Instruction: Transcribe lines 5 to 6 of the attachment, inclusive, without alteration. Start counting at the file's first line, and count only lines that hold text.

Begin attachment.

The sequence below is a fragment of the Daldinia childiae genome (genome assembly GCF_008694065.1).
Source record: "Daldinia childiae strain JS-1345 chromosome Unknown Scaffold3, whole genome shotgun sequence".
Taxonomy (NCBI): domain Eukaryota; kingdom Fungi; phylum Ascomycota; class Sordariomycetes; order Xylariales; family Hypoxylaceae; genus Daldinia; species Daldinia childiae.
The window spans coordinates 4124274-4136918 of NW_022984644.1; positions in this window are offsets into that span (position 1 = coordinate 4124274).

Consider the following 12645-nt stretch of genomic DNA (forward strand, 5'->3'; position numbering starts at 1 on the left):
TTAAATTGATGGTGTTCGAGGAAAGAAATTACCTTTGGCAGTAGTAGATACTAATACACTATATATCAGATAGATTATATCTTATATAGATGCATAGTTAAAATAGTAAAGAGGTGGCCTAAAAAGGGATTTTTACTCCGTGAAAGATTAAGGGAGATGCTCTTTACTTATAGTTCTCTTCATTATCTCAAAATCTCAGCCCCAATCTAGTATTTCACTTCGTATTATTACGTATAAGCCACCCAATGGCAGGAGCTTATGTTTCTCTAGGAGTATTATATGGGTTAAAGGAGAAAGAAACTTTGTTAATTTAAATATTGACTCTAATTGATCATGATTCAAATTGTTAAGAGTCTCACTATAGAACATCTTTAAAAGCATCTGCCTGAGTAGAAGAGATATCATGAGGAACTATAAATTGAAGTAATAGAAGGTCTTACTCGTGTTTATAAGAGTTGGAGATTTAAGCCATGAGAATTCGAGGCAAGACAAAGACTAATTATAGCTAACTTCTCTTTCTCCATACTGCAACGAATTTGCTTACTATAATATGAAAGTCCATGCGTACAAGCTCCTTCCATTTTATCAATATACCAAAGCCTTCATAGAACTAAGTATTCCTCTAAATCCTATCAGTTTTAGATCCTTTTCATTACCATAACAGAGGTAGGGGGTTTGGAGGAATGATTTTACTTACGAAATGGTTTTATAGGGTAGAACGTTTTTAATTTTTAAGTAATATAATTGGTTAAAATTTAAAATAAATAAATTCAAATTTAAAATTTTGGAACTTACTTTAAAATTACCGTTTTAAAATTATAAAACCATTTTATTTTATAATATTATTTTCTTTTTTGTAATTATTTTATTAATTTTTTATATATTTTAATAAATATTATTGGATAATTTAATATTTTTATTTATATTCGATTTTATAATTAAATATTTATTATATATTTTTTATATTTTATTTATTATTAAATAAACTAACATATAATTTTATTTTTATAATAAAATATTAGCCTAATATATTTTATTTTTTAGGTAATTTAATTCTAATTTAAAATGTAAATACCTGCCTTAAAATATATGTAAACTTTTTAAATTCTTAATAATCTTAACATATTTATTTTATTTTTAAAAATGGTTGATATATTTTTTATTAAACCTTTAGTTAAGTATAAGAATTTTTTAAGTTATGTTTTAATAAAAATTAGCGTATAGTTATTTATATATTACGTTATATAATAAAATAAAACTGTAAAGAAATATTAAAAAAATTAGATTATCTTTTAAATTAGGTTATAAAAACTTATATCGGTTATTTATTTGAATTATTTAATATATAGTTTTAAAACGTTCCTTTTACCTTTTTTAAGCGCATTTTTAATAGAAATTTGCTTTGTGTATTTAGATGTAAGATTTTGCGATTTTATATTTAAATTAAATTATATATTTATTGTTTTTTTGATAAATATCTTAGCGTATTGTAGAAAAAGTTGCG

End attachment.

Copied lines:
Consider the following 12645-nt stretch of genomic DNA (forward strand, 5'->3'; position numbering starts at 1 on the left):
TTAAATTGATGGTGTTCGAGGAAAGAAATTACCTTTGGCAGTAGTAGATACTAATACACTATATATCAGATAGATTATATCTTATATAGATGCATAGTTAAAATAGTAAAGAGGTGGCCTAAAAAGGGATTTTTACTCCGTGAAAGATTAAGGGAGATGCTCTTTACTTATAGTTCTCTTCATTATCTCAAAATCTCAGCCCCAATCTAGTATTTCACTTCGTATTATTACGTATAAGCCACCCAATGGCAGGAGCTTATGTTTCTCTAGGAGTATTATATGGGTTAAAGGAGAAAGAAACTTTGTTAATTTAAATATTGACTCTAATTGATCATGATTCAAATTGTTAAGAGTCTCACTATAGAACATCTTTAAAAGCATCTGCCTGAGTAGAAGAGATATCATGAGGAACTATAAATTGAAGTAATAGAAGGTCTTACTCGTGTTTATAAGAGTTGGAGATTTAAGCCATGAGAATTCGAGGCAAGACAAAGACTAATTATAGCTAACTTCTCTTTCTCCATACTGCAACGAATTTGCTTACTATAATATGAAAGTCCATGCGTACAAGCTCCTTCCATTTTATCAATATACCAAAGCCTTCATAGAACTAAGTATTCCTCTAAATCCTATCAGTTTTAGATCCTTTTCATTACCATAACAGAGGTAGGGGGTTTGGAGGAATGATTTTACTTACGAAATGGTTTTATAGGGTAGAACGTTTTTAATTTTTAAGTAATATAATTGGTTAAAATTTAAAATAAATAAATTCAAATTTAAAATTTTGGAACTTACTTTAAAATTACCGTTTTAAAATTATAAAACCATTTTATTTTATAATATTATTTTCTTTTTTGTAATTATTTTATTAATTTTTTATATATTTTAATAAATATTATTGGATAATTTAATATTTTTATTTATATTCGATTTTATAATTAAATATTTATTATATATTTTTTATATTTTATTTATTATTAAATAAACTAACATATAATTTTATTTTTATAATAAAATATTAGCCTAATATATTTTATTTTTTAGGTAATTTAATTCTAATTTAAAATGTAAATACCTGCCTTAAAATATATGTAAACTTTTTAAATTCTTAATAATCTTAACATATTTATTTTATTTTTAAAAATGGTTGATATATTTTTTATTAAACCTTTAGTTAAGTATAAGAATTTTTTAAGTTATGTTTTAATAAAAATTAGCGTATAGTTATTTATATATTACGTTATATAATAAAATAAAACTGTAAAGAAATATTAAAAAAATTAGATTATCTTTTAAATTAGGTTATAAAAACTTATATCGGTTATTTATTTGAATTATTTAATATATAGTTTTAAAACGTTCCTTTTACCTTTTTTAAGCGCATTTTTAATAGAAATTTGCTTTGTGTATTTAGATGTAAGATTTTGCGATTTTATATTTAAATTAAATTATATATTTATTGTTTTTTTGATAAATATCTTAGCGTATTGTAGAAAAAGTTGCG